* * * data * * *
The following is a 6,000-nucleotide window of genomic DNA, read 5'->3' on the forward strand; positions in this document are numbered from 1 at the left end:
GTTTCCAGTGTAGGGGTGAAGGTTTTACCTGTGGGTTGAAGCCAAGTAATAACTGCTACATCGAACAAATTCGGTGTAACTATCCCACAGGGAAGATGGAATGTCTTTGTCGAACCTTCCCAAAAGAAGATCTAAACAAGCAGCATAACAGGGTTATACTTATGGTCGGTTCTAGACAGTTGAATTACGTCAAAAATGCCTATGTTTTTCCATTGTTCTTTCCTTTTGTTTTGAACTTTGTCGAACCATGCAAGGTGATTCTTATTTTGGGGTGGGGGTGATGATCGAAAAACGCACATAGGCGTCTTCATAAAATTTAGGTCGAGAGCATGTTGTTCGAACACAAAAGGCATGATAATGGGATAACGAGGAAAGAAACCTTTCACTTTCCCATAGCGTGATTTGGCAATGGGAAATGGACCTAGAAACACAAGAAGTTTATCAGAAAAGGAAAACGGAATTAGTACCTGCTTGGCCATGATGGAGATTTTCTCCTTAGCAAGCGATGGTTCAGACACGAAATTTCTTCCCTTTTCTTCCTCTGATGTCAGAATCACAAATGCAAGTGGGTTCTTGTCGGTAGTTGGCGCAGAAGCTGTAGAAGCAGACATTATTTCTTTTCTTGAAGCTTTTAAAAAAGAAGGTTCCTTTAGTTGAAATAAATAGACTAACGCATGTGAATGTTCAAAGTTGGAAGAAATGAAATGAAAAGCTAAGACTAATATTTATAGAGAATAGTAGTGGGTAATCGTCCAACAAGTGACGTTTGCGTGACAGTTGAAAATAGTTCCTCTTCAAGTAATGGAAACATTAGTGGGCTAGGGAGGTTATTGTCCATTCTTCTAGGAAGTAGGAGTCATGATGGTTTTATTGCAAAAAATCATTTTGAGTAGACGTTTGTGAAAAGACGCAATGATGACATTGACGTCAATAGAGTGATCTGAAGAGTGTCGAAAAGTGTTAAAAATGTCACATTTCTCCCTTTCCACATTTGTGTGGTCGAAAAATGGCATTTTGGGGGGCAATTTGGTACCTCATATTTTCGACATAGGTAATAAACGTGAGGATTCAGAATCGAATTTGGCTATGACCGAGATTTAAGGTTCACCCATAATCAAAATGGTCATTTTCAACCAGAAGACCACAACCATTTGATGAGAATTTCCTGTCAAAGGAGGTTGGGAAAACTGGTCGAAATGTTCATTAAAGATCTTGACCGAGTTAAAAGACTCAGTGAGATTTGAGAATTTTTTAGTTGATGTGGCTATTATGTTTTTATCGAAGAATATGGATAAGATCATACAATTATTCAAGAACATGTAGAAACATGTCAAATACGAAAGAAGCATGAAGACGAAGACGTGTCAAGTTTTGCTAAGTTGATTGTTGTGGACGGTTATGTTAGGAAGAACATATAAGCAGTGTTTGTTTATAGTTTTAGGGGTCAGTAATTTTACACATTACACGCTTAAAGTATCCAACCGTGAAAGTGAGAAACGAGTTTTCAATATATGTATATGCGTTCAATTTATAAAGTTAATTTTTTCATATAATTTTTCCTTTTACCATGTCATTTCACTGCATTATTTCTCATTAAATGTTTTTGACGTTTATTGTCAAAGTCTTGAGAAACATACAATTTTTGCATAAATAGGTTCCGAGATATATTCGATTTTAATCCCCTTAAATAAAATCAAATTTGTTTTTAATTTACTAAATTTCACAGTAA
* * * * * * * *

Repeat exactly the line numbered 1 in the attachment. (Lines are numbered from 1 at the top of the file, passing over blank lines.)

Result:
The following is a 6,000-nucleotide window of genomic DNA, read 5'->3' on the forward strand; positions in this document are numbered from 1 at the left end: